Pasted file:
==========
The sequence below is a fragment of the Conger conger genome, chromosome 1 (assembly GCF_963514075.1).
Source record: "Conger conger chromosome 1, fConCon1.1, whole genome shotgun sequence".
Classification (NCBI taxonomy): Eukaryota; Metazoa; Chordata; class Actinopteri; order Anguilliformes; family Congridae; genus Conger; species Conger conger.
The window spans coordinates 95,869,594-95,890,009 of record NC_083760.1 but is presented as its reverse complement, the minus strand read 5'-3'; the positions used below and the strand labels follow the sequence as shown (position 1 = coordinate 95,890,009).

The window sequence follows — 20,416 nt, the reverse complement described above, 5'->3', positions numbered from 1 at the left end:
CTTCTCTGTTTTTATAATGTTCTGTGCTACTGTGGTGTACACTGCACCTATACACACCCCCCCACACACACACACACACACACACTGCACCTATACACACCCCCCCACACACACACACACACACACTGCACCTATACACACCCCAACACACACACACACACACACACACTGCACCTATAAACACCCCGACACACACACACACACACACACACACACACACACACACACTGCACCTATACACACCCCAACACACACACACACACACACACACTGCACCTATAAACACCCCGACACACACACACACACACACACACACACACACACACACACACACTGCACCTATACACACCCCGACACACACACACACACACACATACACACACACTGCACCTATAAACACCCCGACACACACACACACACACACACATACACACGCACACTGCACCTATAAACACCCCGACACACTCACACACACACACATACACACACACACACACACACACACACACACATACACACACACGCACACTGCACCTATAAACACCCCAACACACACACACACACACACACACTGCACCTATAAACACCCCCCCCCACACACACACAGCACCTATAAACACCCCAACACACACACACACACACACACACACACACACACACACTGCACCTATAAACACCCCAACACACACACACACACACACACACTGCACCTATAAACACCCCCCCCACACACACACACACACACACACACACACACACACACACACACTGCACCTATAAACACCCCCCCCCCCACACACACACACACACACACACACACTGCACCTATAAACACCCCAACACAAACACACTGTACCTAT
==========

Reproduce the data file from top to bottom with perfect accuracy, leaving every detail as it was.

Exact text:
The sequence below is a fragment of the Conger conger genome, chromosome 1 (assembly GCF_963514075.1).
Source record: "Conger conger chromosome 1, fConCon1.1, whole genome shotgun sequence".
Classification (NCBI taxonomy): Eukaryota; Metazoa; Chordata; class Actinopteri; order Anguilliformes; family Congridae; genus Conger; species Conger conger.
The window spans coordinates 95,869,594-95,890,009 of record NC_083760.1 but is presented as its reverse complement, the minus strand read 5'-3'; the positions used below and the strand labels follow the sequence as shown (position 1 = coordinate 95,890,009).

The window sequence follows — 20,416 nt, the reverse complement described above, 5'->3', positions numbered from 1 at the left end:
CTTCTCTGTTTTTATAATGTTCTGTGCTACTGTGGTGTACACTGCACCTATACACACCCCCCCACACACACACACACACACACACTGCACCTATACACACCCCCCCACACACACACACACACACACTGCACCTATACACACCCCAACACACACACACACACACACACACTGCACCTATAAACACCCCGACACACACACACACACACACACACACACACACACACACACTGCACCTATACACACCCCAACACACACACACACACACACACACTGCACCTATAAACACCCCGACACACACACACACACACACACACACACACACACACACACACACTGCACCTATACACACCCCGACACACACACACACACACACATACACACACACTGCACCTATAAACACCCCGACACACACACACACACACACACATACACACGCACACTGCACCTATAAACACCCCGACACACTCACACACACACACATACACACACACACACACACACACACACACACATACACACACACGCACACTGCACCTATAAACACCCCAACACACACACACACACACACACACTGCACCTATAAACACCCCCCCCCACACACACACAGCACCTATAAACACCCCAACACACACACACACACACACACACACACACACACACACTGCACCTATAAACACCCCAACACACACACACACACACACACACTGCACCTATAAACACCCCCCCCACACACACACACACACACACACACACACACACACACACACACTGCACCTATAAACACCCCCCCCCCCACACACACACACACACACACACACACTGCACCTATAAACACCCCAACACAAACACACTGTACCTAT